40 Percent to Not Move the Thing

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While test driving an EV recently, I came upon an interesting display (inside the EV) that tells us a lot about EVs. It tells how much power is used to move the EV and how much power is used up to power other things, such as the EV’s electrically powered accessories – including its thermal management system, which is a kind of AC/heater for the battery. An EV’s battery needs to be maintained within certain temperature parameters in order to keep it “healthy” – and able to receive a charge. Too cold – or too hot – being unhealthy.

But the take-home point is an EV has – effectively – two AC and heating systems and one of them is always on.

Even when the vehicle is off.

According to the display, this accounted for 9 percent of the draw on the battery. Another 9 percent went to power accessories such as the lights, the stereo and the heated seats. And 18 percent went to power the AC and heater – for the people inside the EV. Add them up and you get a 40 percent loss, according to the display. Put another way, only about 60 percent of the battery’s charge went to move the EV.

This is one of the several reasons why EVs don’t have much range – and need to be recharged so often for just that reason.

A compounding factor is that current technology lithium-ion battery packs can only hold the energy equivalent of about half a tank of gas. They could hypothetically hold more but then the battery would be as big as the EV and weigh so much the EV would need more power to move . . . which would require an even bigger battery . . .

You see the problem.

None of this is a problem with the vehicles the government is using its regulatory python to strangle off the market.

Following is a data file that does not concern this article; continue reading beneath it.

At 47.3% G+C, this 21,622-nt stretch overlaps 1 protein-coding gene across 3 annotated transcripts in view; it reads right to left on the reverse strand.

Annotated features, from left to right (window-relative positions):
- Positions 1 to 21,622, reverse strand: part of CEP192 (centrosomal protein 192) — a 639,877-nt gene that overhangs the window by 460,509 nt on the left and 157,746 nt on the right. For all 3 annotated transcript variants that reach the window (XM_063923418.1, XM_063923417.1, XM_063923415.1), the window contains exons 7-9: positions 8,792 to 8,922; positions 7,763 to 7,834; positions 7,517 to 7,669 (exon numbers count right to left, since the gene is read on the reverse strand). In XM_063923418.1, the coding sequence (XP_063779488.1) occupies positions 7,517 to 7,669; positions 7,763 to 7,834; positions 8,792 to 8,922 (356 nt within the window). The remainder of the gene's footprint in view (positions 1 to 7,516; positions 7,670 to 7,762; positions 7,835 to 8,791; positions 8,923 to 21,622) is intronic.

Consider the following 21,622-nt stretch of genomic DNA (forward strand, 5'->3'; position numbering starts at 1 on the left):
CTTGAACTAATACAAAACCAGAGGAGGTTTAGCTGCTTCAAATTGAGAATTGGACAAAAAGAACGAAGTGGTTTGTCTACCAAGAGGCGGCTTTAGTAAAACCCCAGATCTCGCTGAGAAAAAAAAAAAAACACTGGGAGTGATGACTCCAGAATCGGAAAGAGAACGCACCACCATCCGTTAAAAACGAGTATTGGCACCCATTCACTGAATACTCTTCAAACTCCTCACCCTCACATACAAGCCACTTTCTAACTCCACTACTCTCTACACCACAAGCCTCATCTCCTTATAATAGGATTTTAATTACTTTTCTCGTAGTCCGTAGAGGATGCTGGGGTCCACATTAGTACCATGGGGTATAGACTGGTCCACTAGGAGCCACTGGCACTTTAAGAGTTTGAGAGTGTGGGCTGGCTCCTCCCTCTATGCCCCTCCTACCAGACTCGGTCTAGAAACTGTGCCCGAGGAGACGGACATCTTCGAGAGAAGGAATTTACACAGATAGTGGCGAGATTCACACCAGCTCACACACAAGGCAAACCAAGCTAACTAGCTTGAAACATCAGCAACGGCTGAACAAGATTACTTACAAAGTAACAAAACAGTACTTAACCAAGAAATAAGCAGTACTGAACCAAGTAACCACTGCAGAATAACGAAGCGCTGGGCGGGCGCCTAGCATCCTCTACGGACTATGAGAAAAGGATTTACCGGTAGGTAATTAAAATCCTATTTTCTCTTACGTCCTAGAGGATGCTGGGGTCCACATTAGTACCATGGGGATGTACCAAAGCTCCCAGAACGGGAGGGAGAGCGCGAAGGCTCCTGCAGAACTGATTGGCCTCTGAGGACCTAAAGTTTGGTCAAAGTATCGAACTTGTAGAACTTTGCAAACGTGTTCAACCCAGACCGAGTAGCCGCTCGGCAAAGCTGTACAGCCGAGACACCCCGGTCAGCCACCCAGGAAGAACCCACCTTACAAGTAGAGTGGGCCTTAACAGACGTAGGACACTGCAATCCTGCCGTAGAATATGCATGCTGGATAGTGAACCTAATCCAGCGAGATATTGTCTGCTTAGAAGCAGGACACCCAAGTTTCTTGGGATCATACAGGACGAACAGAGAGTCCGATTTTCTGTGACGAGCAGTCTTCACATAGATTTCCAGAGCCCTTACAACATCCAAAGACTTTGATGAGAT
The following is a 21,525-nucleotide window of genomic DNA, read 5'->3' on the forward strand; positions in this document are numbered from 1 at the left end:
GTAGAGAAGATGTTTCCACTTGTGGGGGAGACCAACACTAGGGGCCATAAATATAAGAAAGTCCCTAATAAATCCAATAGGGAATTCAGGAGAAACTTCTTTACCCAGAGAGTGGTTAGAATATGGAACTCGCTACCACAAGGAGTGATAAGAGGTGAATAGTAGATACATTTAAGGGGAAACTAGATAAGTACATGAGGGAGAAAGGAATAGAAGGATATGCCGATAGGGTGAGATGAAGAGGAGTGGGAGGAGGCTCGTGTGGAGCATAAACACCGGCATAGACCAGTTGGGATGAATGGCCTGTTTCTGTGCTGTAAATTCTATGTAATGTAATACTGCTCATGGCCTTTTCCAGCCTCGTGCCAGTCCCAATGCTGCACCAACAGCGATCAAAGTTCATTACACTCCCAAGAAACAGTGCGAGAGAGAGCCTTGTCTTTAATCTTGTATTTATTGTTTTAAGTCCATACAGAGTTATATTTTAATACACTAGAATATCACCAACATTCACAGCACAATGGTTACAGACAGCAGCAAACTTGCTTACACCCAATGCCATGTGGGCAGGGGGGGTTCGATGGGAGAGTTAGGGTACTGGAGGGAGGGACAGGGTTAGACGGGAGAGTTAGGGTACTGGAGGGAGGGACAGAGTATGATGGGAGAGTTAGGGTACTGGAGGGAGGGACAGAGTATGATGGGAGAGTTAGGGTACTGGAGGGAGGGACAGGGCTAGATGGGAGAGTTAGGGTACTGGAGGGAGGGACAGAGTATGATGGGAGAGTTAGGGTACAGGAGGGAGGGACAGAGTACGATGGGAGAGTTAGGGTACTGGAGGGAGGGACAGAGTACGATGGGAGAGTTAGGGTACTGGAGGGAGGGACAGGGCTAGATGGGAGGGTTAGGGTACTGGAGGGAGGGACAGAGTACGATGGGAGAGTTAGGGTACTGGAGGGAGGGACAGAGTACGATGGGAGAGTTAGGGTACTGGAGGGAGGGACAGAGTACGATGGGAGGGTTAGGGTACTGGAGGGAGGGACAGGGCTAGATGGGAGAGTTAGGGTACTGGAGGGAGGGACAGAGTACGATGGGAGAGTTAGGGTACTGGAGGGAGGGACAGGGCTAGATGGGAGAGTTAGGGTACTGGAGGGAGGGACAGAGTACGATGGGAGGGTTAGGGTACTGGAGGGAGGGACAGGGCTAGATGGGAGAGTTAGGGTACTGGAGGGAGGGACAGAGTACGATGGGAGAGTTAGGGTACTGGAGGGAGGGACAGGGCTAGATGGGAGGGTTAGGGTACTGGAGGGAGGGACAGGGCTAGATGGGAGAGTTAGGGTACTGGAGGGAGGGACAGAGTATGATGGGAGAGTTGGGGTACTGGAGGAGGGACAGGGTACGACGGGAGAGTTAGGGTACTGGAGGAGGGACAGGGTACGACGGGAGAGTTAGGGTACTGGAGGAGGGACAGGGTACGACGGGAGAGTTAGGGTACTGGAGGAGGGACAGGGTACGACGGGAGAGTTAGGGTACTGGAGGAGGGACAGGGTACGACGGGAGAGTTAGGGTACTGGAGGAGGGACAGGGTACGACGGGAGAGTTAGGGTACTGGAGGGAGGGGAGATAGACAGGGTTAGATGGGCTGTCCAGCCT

It is true that gas-burning engines only convert about 60 percent of the energy in gasoline into productive work; i.e., moving the vehicle. This sounds bad but – relative to battery-powered vehicles – it is very good. Not because there is also a 40 percent loss. But because the 60 percent is functionally more – in terms of how far you can go.

Keep in mind that a gas-powered car can carry enough gas to offset the energy losses. A typical car has a 15 gallon tank that stores enough energy to propel it more than 400 miles (assuming 30 MPG) and all of this stored energy only weighs about 100 pounds (a gallon of gas weighing about 6 pounds and a gas tank weighing next-to-nothing). So it isn’t weighed down by the liquid energy it carries. And the weight gets less as the energy is used.

A battery weighs the same whether it is “empty” or “full.”

And it is very heavy – 800-1,000 pounds being typical for a small EV.

It’s pretty wasteful, lugging all that weight around.

It costs no additional energy to heat the cabin of a gas-powered car as the heat is a waste byproduct of moving the car. And there is no separate heater (and AC system) to heat the battery, because there isn’t one – other than the 12V battery that starts the engine – and it doesn’t need to be heated.

A gas-powered vehicle also does not burn energy just sitting, parked. You can leave it parked for weeks – and when you go back to driving it, you have exactly the same amount of energy remaining as you did when you left it parked. In this scenario, the gas-powered vehicle is a true zero emissions vehicle – but the electric vehicle isn’t, because it is continuously burning power even when it’s parked and in order to avoid not having any (or enough) when you go back to driving it after leaving it sitting overnight (or longer) it is necessary to feed it power, as by keeping it plugged in.

This power doesn’t come from the outlet. It comes from a utility plant – which probably burns hydrocarbon fuel to generate it. This generates the dread gas carbon dioxide, which we’re told it’s absolutely necessary to “emit” zero of in order to prevent the climate from “changing” (a neatly unscientific term that be literally anything, which is exactly why that term is used rather than global warming, which can be challenged using facts that it’s not happening).

Yet the EV gets a pass, even though it “emits” – or causes to be emitted – the gas that force-feeding us EVs is supposed to staunch the “emitting” of.

Even when it’s not in use.

Spectacular, isn’t it?

. . .